Thursday, September 27, 2007

The arrow of time

Some days ago, I had come across an intriguing article about how our intuition about the forward direction of time or the celebrated arrow of time is linked with the theoretical predictions arising from fundamental and applied physical theory.

Consider a world full of objects obeying classical laws of mechanics. A little inspection would trivially show that the equations of motion are time reversible i.e. as far as the equations are considered, there is no preferred direction of time. This observation became a major worry for physicists with the advent of the second law of thermodynamics which stated that the entropy should always increase (thus giving a direction to time).

Though entropy was not a directly accessible experimental quantity, it had become obvious for a lame physicist to determine the positive direction of time. As trivial as the problem might sound in a common sensical way, consider that you are given a movie about a real life experiment and then you are asked to identify if the movie is played backwards or forwards. This question is certainly a non-trivial one (e.g. waves on water, where forward and reverse might look the same. I must mention that this strictly is not a very good example!) With the aid of the entropy law, the physicist will be quickly able to tell which is the positive direction!

This entropy law was a shocker to all the physicists and notably, since it hasn't been proved yet for a classical system, it is legitimate to believe that we will find instances where given a movie we exactly determine the arrow of time. In the realms of classical mechanics, though the law has not been proved, it's limitations are well known. E.g. a ball rolling on the floor does not indicate any direction of time. It is only when the system becomes macroscopic (A rolling ball, though is macroscopic in nature, here is modeled as a point particle for simplicity) that the entropy law is valid and it is the only case where we can with firmness determine the direction of time.

This brings me to the lecture I attended today, by one of the notable statistical physicists of our times. The main topic of the talk was violation of the second law of thermodynamics in systems which are neither microscopic nor macroscopic but lie on the boundary and give rise to interesting results. For concreteness, suppose we are given a movie about stretching a rubber band. By a movie, I mean every possible accessible detail about the experiment. It would be trivial to find out if the rubber band is being stretched or if it is being compressed based on our intuition. But when it comes to molecular level rubber bands, like RNA molecules. To put things in the lecturers own words, we only have a maximal likelihood of predicting if the RNA molecule is going forwards in time or backwards. To add more spice and mysticism to the story, the molecules itself doesn't know if it is going forward or backward in time. There is a probability associated with that :-)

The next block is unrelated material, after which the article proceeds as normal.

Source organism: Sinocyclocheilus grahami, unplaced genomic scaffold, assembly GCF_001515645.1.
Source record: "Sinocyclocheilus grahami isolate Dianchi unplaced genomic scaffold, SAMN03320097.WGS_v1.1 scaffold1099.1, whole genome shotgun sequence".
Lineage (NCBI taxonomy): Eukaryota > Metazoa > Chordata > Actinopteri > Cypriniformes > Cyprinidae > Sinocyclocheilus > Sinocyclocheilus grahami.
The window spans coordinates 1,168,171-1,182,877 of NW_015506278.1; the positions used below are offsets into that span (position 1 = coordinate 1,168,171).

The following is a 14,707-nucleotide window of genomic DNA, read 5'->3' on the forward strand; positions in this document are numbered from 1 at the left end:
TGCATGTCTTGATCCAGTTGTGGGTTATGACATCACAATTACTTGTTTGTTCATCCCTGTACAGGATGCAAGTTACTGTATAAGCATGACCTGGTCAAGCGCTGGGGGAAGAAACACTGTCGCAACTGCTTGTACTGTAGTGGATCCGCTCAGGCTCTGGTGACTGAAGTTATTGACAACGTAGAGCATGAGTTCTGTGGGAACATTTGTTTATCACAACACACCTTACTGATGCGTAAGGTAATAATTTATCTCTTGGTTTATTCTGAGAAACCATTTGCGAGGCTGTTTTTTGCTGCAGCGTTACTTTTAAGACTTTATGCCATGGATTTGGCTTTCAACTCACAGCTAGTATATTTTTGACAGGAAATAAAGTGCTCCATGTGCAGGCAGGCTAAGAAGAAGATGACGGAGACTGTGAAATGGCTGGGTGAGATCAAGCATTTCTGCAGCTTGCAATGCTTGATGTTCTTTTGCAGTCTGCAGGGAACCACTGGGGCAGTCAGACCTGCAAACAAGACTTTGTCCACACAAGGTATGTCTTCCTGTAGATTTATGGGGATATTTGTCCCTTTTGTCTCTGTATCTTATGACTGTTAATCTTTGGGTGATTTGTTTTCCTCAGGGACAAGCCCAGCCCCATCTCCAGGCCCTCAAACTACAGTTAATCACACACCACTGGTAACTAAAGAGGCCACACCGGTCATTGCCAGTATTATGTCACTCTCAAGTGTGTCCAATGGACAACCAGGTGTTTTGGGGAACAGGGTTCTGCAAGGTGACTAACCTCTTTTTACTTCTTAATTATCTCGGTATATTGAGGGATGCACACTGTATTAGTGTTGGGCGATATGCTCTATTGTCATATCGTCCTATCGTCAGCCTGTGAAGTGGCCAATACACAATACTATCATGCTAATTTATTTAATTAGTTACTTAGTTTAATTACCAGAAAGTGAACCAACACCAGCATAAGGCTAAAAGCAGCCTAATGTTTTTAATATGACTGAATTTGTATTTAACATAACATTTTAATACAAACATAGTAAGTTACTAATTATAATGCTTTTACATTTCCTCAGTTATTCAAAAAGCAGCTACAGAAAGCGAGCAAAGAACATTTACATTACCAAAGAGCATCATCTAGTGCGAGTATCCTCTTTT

On a more fundamental level, these issues have been resolved thanks to the asymmetry in the realms of quantum mechanical world, or the world which we live in. But nevertheless, for systems like the molecular rubber bands, which can still be treated classically for good reason, time might not know which direction is forward!


Sumedh said...

A highly geeky, but excellent pop-sci article. Nice one. Here's a geeky comment,

This can be said for all species which are on the boundary of q.mech'l and classical treatment.. Even folding proteins (or unfolding ones too for that matter :P)

Roger Waters said...

Yes, I'd agree to some extent. The apparent violation occurs because in a general classical system, the variations in the macroscopic properties such as temperature goes down as 1 / (sqrt (N) ). When the number of particles is of the order of 100-1000, the system lies on the border of macroscopicity and microscopicity.

The reference to quantum mechanics is limited to the point that a quantum mechanical evolution of the system is asymmetric in time (psi becomes psi * if t becomes -t) And hence a quantum mechanical world does indeed have a specified arrow of time built into the theory which is absent in classical mechanics.

I don't have sufficient knowledge to consider more physically oriented theories such as qft :-)

Anonymous said...

Interesting....will ponder over it with a little more resolve when I go beyond stationary states in my statistical mech course :).


anjor said...

Quantum Mechanics does have inherent time direction... (as far as i know)...
that is the reason we need to resort to the CPT symmetry after CP violation...
Am studying some parts of it... will post later after i understand more..

but very interesting article!